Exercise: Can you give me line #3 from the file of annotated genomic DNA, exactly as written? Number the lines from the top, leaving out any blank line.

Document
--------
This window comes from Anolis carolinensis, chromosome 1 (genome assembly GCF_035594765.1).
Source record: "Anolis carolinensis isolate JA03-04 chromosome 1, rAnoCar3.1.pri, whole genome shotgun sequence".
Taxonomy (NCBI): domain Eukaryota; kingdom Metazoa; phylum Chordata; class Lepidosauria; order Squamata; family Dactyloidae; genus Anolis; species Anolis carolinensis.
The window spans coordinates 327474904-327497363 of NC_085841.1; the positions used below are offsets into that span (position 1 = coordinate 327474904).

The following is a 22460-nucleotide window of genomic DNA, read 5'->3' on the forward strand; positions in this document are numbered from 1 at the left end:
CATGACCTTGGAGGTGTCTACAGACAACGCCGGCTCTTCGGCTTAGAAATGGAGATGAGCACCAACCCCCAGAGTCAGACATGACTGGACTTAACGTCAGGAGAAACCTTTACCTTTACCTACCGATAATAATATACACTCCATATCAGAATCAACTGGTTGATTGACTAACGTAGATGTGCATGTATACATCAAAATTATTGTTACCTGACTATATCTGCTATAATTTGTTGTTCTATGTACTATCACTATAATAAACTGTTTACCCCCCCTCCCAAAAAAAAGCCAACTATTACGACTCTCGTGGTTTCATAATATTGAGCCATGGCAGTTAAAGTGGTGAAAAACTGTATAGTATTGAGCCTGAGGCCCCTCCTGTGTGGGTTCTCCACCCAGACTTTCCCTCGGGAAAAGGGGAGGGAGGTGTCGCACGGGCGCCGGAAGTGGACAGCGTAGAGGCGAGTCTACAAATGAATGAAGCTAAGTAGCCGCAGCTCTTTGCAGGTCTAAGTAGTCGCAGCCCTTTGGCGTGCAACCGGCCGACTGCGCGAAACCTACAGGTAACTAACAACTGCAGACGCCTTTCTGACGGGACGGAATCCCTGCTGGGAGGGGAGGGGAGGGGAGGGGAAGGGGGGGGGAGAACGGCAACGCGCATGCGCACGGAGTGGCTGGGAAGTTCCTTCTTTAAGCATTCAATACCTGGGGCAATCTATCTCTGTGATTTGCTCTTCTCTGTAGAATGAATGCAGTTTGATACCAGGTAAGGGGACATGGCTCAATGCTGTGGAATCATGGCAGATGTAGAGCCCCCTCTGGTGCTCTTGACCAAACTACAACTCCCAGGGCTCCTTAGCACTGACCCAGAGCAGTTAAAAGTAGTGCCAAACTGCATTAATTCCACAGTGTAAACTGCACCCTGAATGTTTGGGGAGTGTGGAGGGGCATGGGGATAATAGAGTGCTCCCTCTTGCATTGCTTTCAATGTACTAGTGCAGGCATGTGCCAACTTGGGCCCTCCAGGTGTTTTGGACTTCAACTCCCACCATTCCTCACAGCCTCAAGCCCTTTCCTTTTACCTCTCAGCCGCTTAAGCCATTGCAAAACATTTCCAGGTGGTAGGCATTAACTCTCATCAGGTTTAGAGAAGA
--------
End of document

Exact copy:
Taxonomy (NCBI): domain Eukaryota; kingdom Metazoa; phylum Chordata; class Lepidosauria; order Squamata; family Dactyloidae; genus Anolis; species Anolis carolinensis.